COLUMBUS — The Ohio Supreme Court on Thursday upheld the murder conviction of a former South Toledo man for killing his ex-wife, despite finding that prosecutors didn’t properly inform the defense team about evidence used in the man’s trial.
Ronald Boaston is serving a sentence of 15 years to life for strangling Brandi Gonyer-Boaston, 28, on Feb. 14, 2014, and leaving her body in the trunk of her running car in a rural area near Delta, Ohio.
In a 6-1 ruling, the court found that the prosecution and trial court erred by admitting testimony from Dr. Diane Scala-Barnett, then Lucas County deputy coroner, without first providing a written report to the defense of the scientific basis for her findings. But it ultimately determined the error was harmless and did not affect the outcome of the trial.
Dr. Barnett, who now serves as the county coroner, testified as to the contents of the victim’s stomach, which helped her determine the time of death. She also matched a bruise on the victim’s chin with a buckle on Boaston’s glove.
“The significance of the time-of-death opinion based on the stomach-content findings is important because it puts Brandi’s time of death during a period when Boaston admitted to having been alone with Brandi at his residence,” Justice Michael Donnelly wrote.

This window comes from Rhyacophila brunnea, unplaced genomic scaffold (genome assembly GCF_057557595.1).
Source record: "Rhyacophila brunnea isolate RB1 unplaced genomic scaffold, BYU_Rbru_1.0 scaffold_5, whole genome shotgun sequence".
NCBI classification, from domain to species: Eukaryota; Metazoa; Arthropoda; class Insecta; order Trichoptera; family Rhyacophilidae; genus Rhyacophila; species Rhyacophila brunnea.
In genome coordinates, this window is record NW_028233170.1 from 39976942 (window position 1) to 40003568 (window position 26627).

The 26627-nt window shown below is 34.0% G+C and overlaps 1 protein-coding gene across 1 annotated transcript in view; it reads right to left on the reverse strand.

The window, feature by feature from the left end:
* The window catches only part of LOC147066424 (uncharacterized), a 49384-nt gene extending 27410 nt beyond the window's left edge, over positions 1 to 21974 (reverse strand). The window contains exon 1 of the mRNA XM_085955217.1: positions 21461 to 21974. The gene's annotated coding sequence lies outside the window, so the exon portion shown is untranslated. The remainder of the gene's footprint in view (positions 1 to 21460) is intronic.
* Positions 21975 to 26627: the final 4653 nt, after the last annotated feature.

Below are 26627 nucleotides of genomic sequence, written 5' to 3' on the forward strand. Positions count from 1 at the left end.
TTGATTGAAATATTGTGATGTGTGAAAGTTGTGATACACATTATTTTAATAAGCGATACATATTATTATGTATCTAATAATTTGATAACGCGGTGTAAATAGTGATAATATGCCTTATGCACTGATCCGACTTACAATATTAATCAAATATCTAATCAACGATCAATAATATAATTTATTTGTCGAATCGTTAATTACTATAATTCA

“Additionally, the glove-buckle comparison provided an explanation for what may have caused the distinct chin abrasion likely inflicted during Brandi’s struggle or her strangulation,” he wrote.
But the court determined that this did not cause Boaston’s defense to change tactics and that the other evidence against him was overwhelming.
The couple had married, divorced, reunited without remarrying, and then moved in together with their children. The victim moved out again, but Ms. Gonyer-Boaston returned each morning after work to prepare their children for school.
Justice Donnelly noted that the time of death became relevant only because of Boaston’s own voluntary statement about when he and his ex-wife ate sausage breakfast sandwiches that she had brought home after leaving her night shift work as a nurse at the former Arbors at Waterville.
“The deputy coroner’s time-of-death opinion merely corroborated the precise time frame that Boaston’s own statement and relevant cell-phone records already established,” he wrote. “Likewise, [Dr.Barnett’s] glove-buckle testimony did little more than connect dots that were all too readily apparent.”
All but one of his fellow justices agreed with his ultimate conclusion.
Justice Melody Stewart disagreed that the error of presenting this evidence was harmless.
“The time-of-death and glove-buckle testimony was strong evidence of Boaston’s guilt,” she wrote. “At a minimum, the testimony amounted to highly credible evidence compelling the conclusion that at the time Brandi was killed, she was alone with Boaston at his residence and that Boaston’s gloves were used in her strangulation.”
She would have reversed the conviction and ordered a new trial.
“A reversal would have entailed a retrial, which seemed not to be appropriate given the quantity of evidence against him…,” Assistant Lucas County Prosecutor Evy Jarrett said. “The defense attorney had the relevant evidence. He was aware of what the opinions were going to be. The information not present in the [coroner’s] report would not have had a meaningful impact on his trial strategy or cross-examination.”
Boaston’s attorney, Stephen Hanudel, could not be immediately reached for comment.
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